Make accommodations for bad weather

Justice DuBois, Columnist

The recent unexpected variation of cold and hot weather has led to many unforeseen problems for both students and faculty, including issues of transportation. 

On Feb. 24, UT campus remained open even with icy roads from rain and freezing temperatures the previous night. The weather was so bad that Austin ISD delayed school by two hours in response to the temperatures of the previous night.

There were numerous crashes that morning on IH35, which students commuting from Riverside use to get to campus.This caused many students to be late to class due to transportation issues, such as traffic and bus schedule delays. 

Many students were stuck in dangerous circumstances and should not have even been expected to go to class in such conditions. Professors should acknowledge and be considerate of students’ situations during unexpected weather conditions by excusing students for being late or absent. 

Mariah Sanchez, a junior government major and organizer for the Riverside Justice Coalition, talked about her experience with weather related transportation issues, as she has encountered this issue multiple times since the beginning of in-person classes this semester.

“The time we came back to campus, the bus schedule (had) a lot of cancellations. And then those cancellations were even worse because there was 20 degree, 30 degree weather. I was also really angry because the University did force us to go … during the weather. During such extreme weather changes, (the bus schedule) was still not fixed,” Sanchez said.

Sanchez also said that when she emailed her concerns to UT, they told her to use solutions such as parking passes or ride shares, which are significantly more expensive than riding the bus. 

Students should not have to juggle inclement weather, faulty bus scheduling and classes all while putting their safety at risk.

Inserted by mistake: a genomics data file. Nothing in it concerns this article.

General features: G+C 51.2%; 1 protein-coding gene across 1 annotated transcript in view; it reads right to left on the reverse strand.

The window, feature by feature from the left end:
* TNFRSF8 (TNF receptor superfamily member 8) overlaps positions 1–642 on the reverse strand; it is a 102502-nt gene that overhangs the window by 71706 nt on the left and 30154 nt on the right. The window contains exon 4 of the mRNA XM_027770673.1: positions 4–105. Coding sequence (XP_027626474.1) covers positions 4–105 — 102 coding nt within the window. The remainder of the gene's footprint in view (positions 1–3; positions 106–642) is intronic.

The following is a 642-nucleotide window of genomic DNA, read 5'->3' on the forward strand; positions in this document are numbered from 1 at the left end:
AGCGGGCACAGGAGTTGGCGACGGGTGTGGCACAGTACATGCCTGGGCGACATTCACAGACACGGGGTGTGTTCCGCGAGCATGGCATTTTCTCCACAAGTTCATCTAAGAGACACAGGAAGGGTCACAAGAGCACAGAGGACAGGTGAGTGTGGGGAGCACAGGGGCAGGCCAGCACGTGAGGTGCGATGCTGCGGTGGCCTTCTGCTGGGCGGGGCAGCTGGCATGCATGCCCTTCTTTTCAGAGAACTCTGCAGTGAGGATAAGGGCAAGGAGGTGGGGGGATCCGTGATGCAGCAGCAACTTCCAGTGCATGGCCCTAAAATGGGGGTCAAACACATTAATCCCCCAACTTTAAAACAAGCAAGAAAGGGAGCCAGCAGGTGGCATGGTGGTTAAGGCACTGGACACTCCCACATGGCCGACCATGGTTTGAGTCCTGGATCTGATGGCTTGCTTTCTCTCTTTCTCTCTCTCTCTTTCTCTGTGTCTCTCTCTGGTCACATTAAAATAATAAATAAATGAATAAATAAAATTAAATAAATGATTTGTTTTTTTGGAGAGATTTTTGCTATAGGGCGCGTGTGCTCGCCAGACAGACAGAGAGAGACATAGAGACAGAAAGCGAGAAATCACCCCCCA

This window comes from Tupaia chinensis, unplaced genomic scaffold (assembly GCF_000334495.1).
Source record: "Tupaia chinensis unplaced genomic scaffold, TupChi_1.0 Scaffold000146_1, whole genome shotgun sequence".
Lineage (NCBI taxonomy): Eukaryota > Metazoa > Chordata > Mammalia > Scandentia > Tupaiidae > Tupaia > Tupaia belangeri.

Veronica Trevino, media manager for Financial and Administrative Services Communications, sent an email referring to a statement from the Office of Campus Safety regarding this issue. The statement told students to prioritize their safety, regardless of campus closure. It also advised the administration to be flexible with students, although there are no specifics on how that should be done. 

However, professors do not always share this sentiment. The statement does not account for the classes in which student attendance is mandatory. UT must have specific guidelines for professors during extreme weather to ensure there is no confusion. 

Jordan Conwell, assistant professor in the Department of Sociology, shared his thoughts on the issue. 

There is likely not a one-size-fits-all answer here because classes are different. Being late to or missing a single lecture, which is what I have in mind for my current classes this semester, is different from being late to or missing a lab session in which an experiment is being conducted, or on a day where there is a quiz or an exam. What is hopefully universal is consideration of students’ circumstances and, if possible, any adjustments to course policies that can be made,” said Conwell in an email. 

Professors could offer online classes or asynchronous work for students during days with unpredictable weather. Professors could also excuse absences or make classes optional during inclement weather, like Conwell proposed.

With extreme weather conditions putting students at risk, UT must work to ensure students’ safety by working with professors to implement a campus wide mandate for these circumstances. 

DuBois is a public relations and sociology freshman from Killeen, Texas.